Carolina Panthers get a big tax break on their stadium following county review

Carolina Panthers get a big tax break on their stadium following county review
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Most property owners experienced sticker shock last year following Mecklenburg County’s tax revaluation. And many appealed it. But few appeals were quite as dramatic as the one from the Carolina Panthers.

Last spring, the county assessed the tax value of the stadium to be $572 million, a staggering increase from the 2011-assessed value of $135 million. The Panthers appealed that valuation, and following an informal review, the county slashed the valuation to $472 million last fall. In January, the county staff recommended another revised valuation of $384 million.

On Friday, following a five-hour-long hearing, the county’s Board of Equalization and Review determined the stadium’s new tax value to be $215 million — a reduction of $357 million from the original 2019 assessment. That means the Panthers will save nearly $3.5 million per year on taxes on the stadium.

In dollar terms, the Panthers received the biggest reduction in their valuation this cycle, says Mecklenburg County tax assessor Ken Joyner.

Zoom out: The revaluation was for the stadium building itself, not the 35 acres it sits on. The city owns that land, and the Panthers rent it for $1 per year. Thanks to a new law that took effect in 2018, the team no longer pays taxes on that public land they lease. That saves them roughly $350,000 per year.

As the Panthers have noted in their arguments for a lower tax value, Bank of America Stadium is one of the oldest stadiums in the NFL. In 1993, the team, under then-owner Jerry Richardson, sold $150 million in permanent seat licenses (PSLs) to help finance construction of the stadium.

Over the years, the city pitched in millions in public funds to pay for stadium renovations.

The most recent round, which was done from 2013-2018, included $87.5 million from the city. Upgrades included new video and ribbon boards, new escalators, and concourse improvements.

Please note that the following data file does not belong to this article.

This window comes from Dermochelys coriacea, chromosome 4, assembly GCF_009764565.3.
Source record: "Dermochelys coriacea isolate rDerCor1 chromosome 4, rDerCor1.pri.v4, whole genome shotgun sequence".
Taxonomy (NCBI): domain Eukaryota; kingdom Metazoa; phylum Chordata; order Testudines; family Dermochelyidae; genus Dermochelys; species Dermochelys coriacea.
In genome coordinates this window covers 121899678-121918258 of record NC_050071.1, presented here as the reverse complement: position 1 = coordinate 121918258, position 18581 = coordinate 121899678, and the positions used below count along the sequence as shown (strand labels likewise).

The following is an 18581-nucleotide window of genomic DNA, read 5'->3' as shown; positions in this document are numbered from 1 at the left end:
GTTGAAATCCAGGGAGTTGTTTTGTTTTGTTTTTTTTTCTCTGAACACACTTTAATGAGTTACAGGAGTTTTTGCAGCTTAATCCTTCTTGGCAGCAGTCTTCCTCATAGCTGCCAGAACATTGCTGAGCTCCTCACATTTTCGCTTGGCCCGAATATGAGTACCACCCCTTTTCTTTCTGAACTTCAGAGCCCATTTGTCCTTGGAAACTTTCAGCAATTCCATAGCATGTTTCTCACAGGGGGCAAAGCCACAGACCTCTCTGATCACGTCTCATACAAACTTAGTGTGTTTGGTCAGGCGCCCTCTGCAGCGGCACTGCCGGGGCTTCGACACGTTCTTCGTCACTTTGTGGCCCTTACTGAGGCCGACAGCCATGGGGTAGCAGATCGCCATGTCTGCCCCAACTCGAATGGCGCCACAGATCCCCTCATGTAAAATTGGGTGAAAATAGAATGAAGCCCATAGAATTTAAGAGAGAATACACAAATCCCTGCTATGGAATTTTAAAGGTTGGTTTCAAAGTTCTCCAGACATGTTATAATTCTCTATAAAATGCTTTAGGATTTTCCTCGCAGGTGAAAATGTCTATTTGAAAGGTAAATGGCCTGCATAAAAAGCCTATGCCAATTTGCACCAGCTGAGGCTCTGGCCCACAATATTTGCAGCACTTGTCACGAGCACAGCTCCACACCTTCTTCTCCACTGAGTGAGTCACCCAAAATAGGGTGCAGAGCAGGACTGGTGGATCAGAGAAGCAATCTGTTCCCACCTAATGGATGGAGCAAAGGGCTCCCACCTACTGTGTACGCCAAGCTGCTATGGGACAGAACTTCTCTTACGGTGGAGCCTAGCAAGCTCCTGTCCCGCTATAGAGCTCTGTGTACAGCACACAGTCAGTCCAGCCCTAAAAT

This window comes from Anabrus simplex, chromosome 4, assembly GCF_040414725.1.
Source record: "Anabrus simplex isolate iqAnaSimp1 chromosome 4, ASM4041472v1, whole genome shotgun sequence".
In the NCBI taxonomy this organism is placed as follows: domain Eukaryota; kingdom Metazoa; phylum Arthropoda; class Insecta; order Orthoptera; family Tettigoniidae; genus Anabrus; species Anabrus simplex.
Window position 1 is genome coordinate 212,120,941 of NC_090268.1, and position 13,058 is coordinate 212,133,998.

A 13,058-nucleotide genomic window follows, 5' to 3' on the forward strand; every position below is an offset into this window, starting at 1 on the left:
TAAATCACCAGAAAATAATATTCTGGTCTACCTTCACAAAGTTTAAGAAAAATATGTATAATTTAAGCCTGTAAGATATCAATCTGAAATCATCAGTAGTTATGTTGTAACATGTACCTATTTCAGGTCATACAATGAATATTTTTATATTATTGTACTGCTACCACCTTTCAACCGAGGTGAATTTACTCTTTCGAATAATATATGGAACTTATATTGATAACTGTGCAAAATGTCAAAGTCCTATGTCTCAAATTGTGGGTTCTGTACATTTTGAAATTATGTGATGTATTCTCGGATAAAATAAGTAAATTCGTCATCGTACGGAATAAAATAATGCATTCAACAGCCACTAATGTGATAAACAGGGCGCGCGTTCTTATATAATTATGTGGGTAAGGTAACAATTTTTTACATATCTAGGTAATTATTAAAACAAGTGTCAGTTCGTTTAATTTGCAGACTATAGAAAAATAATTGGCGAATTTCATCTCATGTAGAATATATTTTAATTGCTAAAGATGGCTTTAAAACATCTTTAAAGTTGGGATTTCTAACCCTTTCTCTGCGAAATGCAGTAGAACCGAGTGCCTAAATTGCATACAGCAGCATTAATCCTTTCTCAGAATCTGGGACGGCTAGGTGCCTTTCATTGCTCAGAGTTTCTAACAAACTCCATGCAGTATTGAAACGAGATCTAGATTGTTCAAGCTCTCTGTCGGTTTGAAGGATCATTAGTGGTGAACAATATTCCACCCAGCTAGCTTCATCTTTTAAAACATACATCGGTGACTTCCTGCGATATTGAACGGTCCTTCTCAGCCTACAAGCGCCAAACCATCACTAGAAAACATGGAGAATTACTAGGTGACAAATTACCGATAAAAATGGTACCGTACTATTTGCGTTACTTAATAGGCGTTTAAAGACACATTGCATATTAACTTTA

What the team argued: Yvonne Broszus, who has studied NFL stadiums such as the one in San Francisco, said stadium renovations do not extend the “economic viability” of the facilities. The upgrades are simply to keep up with NFL standards, she added. 

“If you’re going to compare the (Bank of America Stadium) property to new modern stadiums, you have to recognize that there’s a lot of functional obsolescence,” Broszus told the board Friday.

Overall, she said, the Panthers’ stadium is “in average condition.” She cited a number of reasons:

  • The rubber membrane that holds together sections of the concrete stadium has become brittle and need repairs.
  • The stadium lacks storage for large-scale non-NFL events. A Beyoncé concert, for instance, could require 100 truckloads of equipment. The Panthers don’t have space for that now, Broszus noted, so they’d rely on offsite storage.
  • The seats are the original ones from the 1990s.
  • The stadium lacks certain elements common in new stadiums that enhance the fan experience. For instance, fans in field-level club seats in newer stadiums can watch players up close as they enter the field.

What the county said in response: Joyner, the county’s tax assessor, said that the city’s investments in the stadium have helped to extend its lifespan.

Contrary to what the Panthers say, Joyner said, the county believes the stadium to have about 17 years left.

“It is more modern today than it was in 1996,” Joyner said.

Is it finished now, or will the Panthers want an even bigger reduction? The Panthers entered Friday’s session saying the stadium should be valued at $87.5 million. So even though the $215 million is a significant drop from the original valuation, Panthers chief operating officer Mark Hart would not say whether the team plans is through with its appeals.

“We have made very good progress today,” Hart told reporters. “We just want the opportunity, like other homeowners and taxpayers in the county, to have a fair hearing, a fair assessment, and we got that today. We’ve got a little bit more work to do.”

Looking ahead: In December, Major League Soccer officials awarded Charlotte the league’s No. 30 expansion team. As part of the agreement, the city is committing $110 million, in part for Bank of America Stadium renovations to accommodate MLS.

Panthers owner David Tepper has said his goal is to get a new retractable-dome stadium within the next decade. Such a facility could draw Final Fours and other large-scale sporting events. 

The cost of new stadiums is mounting, though. Mercedes-Benz Stadium in Atlanta, which opened in 2017, cost about $1.6 billion. And like other pro sports owners, Tepper would likely seek public funding for such a project.

“The economy’s big enough for a revenue tax, a hotel revenue increase that would go a long way to help pay for a new stadium,” Tepper told the Sports Business Journal last summer.

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